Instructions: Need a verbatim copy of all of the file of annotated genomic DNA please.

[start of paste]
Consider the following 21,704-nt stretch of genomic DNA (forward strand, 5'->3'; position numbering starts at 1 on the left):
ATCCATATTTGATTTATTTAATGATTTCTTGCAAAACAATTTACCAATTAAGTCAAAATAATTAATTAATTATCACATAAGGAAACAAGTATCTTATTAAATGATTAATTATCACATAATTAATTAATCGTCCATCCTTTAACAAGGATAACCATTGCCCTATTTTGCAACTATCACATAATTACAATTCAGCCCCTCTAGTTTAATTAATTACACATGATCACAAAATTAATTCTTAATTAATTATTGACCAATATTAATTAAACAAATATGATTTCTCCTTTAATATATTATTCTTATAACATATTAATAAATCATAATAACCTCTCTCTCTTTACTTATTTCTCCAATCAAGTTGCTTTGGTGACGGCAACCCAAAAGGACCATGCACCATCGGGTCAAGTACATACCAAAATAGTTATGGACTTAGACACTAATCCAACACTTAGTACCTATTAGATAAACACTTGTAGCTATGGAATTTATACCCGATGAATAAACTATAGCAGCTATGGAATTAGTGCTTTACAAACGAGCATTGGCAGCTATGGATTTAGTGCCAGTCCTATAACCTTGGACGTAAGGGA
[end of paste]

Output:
Consider the following 21,704-nt stretch of genomic DNA (forward strand, 5'->3'; position numbering starts at 1 on the left):
ATCCATATTTGATTTATTTAATGATTTCTTGCAAAACAATTTACCAATTAAGTCAAAATAATTAATTAATTATCACATAAGGAAACAAGTATCTTATTAAATGATTAATTATCACATAATTAATTAATCGTCCATCCTTTAACAAGGATAACCATTGCCCTATTTTGCAACTATCACATAATTACAATTCAGCCCCTCTAGTTTAATTAATTACACATGATCACAAAATTAATTCTTAATTAATTATTGACCAATATTAATTAAACAAATATGATTTCTCCTTTAATATATTATTCTTATAACATATTAATAAATCATAATAACCTCTCTCTCTTTACTTATTTCTCCAATCAAGTTGCTTTGGTGACGGCAACCCAAAAGGACCATGCACCATCGGGTCAAGTACATACCAAAATAGTTATGGACTTAGACACTAATCCAACACTTAGTACCTATTAGATAAACACTTGTAGCTATGGAATTTATACCCGATGAATAAACTATAGCAGCTATGGAATTAGTGCTTTACAAACGAGCATTGGCAGCTATGGATTTAGTGCCAGTCCTATAACCTTGGACGTAAGGGA